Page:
My name is Sherilee. I grew up in Sydney and while I knew that I had Aboriginal relatives, I didn’t know that I was a First Nations person. As I grew, I started doing a family tree, asking questions and that’s when the truth started coming out. But I have always felt more calm, more balanced, bare foot in the dirt, in the water, out bush, on the coast, just in nature.
When I was spoken to about the job opportunity with the HAPEE program, my first thought was: great! I’ll get to travel a little bit, I’ll get to help some people in community, it will be awesome! But when I was sitting in the waiting room, waiting for my job interview for this role, there was a video playing in the reception called ‘Catching Dragonflies’. I watched that video maybe three or four times. Through that video, I learnt that 85% of Aboriginals in Australian prisons have a hearing impairment and that this impairment can start while these kids are young from undetected otitis media. It can lead to children not learning properly because the teachers put the children down to being ignorant and naughty, which was wrong.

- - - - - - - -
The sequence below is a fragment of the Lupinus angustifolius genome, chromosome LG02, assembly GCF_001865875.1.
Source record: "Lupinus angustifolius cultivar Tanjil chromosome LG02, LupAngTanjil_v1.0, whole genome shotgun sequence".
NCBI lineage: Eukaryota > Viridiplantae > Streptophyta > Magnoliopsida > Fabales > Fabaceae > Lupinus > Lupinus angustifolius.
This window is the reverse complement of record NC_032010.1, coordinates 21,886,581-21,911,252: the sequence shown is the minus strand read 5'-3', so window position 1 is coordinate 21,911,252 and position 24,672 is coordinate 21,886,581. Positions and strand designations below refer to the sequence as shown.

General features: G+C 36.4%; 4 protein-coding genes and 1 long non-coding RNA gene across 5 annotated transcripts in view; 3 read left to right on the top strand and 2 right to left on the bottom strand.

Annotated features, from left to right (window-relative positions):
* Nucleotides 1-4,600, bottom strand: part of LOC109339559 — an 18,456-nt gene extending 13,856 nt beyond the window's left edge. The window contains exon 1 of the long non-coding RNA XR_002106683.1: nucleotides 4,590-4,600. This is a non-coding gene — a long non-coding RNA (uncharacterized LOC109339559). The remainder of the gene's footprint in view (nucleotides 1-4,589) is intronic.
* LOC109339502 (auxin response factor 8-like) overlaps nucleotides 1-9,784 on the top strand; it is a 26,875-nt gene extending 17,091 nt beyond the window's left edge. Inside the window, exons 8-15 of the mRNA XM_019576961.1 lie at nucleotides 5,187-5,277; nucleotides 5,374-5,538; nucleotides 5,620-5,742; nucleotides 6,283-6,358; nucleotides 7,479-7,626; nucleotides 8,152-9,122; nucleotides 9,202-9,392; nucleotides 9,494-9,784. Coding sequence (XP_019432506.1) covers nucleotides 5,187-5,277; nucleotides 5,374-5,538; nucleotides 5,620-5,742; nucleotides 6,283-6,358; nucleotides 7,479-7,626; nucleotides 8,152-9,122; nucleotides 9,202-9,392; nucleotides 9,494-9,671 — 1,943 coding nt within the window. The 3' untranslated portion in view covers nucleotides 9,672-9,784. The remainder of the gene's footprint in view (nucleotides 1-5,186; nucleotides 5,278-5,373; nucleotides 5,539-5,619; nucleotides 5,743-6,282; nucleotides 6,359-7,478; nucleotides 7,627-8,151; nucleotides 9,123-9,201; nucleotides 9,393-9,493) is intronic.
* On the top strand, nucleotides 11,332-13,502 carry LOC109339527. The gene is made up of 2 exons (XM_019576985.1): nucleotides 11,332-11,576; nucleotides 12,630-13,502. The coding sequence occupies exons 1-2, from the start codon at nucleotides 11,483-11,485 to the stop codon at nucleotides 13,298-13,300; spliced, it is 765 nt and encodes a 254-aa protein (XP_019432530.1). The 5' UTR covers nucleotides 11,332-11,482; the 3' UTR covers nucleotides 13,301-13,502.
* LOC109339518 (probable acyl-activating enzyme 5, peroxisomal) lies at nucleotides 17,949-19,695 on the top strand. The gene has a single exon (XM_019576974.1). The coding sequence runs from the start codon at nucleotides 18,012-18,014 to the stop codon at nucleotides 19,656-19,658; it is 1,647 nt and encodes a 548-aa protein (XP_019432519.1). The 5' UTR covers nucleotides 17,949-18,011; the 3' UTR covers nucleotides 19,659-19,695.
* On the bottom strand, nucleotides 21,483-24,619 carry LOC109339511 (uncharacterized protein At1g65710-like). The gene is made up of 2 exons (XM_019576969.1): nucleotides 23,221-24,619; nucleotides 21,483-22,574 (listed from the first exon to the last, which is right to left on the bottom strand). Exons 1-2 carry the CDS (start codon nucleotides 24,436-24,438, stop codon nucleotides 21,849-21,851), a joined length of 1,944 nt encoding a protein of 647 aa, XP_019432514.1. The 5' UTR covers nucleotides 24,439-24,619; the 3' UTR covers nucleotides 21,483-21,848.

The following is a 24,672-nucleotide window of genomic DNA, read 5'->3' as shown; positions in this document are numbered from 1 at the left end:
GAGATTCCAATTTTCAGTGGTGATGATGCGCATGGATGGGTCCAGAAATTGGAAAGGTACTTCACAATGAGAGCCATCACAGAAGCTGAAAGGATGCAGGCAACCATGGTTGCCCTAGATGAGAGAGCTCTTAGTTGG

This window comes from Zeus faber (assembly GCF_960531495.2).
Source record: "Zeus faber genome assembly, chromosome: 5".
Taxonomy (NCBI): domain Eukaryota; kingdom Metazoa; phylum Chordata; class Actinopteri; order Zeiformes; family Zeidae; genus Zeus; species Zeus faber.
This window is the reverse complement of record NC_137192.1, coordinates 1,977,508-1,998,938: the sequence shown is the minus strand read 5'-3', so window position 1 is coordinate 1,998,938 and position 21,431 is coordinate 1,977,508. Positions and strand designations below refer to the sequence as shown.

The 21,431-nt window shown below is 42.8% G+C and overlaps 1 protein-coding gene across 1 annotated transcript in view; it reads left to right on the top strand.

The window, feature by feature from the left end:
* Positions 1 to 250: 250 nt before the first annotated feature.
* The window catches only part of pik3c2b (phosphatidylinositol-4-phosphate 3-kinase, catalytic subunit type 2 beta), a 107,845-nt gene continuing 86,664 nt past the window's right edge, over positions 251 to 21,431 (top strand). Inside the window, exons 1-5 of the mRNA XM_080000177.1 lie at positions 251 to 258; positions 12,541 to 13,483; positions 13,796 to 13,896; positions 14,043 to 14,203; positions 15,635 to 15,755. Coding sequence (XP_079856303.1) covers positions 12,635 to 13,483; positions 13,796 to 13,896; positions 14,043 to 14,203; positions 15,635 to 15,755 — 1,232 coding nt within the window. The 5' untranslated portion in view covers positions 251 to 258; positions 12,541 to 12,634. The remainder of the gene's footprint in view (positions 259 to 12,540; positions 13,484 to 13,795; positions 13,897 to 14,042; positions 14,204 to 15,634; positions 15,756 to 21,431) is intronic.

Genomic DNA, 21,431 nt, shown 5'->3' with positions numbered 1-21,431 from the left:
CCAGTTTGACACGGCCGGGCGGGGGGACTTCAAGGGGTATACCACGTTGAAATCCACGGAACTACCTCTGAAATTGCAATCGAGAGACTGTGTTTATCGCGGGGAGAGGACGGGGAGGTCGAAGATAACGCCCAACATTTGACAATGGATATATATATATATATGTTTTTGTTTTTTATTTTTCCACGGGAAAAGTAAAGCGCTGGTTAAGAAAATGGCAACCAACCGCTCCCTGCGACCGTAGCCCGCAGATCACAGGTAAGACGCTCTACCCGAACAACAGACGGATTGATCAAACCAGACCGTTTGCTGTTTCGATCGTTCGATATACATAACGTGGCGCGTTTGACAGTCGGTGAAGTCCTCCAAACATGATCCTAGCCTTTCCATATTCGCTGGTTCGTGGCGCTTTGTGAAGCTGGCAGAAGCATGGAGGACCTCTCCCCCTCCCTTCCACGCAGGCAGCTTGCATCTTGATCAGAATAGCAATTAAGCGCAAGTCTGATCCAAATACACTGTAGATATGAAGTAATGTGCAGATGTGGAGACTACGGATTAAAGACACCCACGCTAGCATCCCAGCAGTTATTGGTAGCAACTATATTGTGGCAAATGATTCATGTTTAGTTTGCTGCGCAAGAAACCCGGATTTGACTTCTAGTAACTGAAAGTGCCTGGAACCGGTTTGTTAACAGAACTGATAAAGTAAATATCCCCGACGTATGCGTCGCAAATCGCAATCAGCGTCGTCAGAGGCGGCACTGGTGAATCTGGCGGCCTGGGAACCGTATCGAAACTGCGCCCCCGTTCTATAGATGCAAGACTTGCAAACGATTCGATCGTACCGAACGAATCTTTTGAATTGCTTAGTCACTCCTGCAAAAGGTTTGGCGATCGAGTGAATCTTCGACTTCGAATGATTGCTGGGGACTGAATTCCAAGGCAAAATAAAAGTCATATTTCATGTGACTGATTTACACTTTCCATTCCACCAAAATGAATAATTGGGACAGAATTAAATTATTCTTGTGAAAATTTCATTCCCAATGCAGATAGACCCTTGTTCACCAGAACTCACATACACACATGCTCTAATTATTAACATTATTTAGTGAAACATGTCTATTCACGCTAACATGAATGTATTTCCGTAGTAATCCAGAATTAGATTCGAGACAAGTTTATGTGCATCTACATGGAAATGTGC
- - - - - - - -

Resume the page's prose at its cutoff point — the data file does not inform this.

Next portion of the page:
The HAPEE program is giving us the ability to get into these communities and do hearing assessments for the kids before they start school. We’re getting out there into community. I’m getting my bare feet on the ground in many, many different lands across this Country. We are talking to health workers and Aboriginal health practitioners. We are talking to GPs, to parents, to early educators, and carers. We’re going to be able to help these kids hear better and if they can hear better, then they learn better. If kids learn better, they have a better chance of employment and if they have a better chance of employment, we might be able to keep them out of the criminal justice system. The change is starting.